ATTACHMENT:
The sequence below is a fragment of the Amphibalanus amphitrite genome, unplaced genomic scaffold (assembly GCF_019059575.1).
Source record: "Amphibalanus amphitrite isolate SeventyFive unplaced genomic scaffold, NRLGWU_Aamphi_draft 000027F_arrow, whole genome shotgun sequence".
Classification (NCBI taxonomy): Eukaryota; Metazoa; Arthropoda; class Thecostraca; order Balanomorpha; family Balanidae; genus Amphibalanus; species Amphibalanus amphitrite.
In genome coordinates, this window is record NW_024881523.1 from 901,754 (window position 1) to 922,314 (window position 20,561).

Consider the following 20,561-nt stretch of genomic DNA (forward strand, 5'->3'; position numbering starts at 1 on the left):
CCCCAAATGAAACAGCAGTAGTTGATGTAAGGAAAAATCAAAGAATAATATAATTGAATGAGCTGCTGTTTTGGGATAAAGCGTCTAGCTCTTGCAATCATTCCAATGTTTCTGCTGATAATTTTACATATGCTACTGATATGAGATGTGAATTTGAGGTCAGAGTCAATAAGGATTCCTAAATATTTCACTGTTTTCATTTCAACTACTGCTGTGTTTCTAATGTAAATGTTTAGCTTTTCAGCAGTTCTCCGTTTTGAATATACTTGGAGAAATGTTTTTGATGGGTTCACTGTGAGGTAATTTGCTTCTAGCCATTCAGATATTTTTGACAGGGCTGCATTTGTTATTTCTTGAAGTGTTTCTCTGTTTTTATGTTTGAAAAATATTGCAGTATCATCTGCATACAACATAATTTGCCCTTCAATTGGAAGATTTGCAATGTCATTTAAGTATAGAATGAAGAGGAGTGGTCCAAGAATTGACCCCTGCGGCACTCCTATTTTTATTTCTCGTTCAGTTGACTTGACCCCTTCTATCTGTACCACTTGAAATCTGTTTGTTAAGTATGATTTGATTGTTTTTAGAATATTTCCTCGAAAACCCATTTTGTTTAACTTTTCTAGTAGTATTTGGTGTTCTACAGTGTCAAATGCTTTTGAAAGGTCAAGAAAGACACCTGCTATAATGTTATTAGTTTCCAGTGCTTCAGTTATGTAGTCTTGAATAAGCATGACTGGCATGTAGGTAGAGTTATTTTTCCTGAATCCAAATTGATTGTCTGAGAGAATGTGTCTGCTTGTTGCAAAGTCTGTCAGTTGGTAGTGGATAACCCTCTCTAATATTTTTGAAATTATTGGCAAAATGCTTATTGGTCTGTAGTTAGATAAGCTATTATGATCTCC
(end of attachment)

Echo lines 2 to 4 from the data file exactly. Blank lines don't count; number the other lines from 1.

Source record: "Amphibalanus amphitrite isolate SeventyFive unplaced genomic scaffold, NRLGWU_Aamphi_draft 000027F_arrow, whole genome shotgun sequence".
Classification (NCBI taxonomy): Eukaryota; Metazoa; Arthropoda; class Thecostraca; order Balanomorpha; family Balanidae; genus Amphibalanus; species Amphibalanus amphitrite.
In genome coordinates, this window is record NW_024881523.1 from 901,754 (window position 1) to 922,314 (window position 20,561).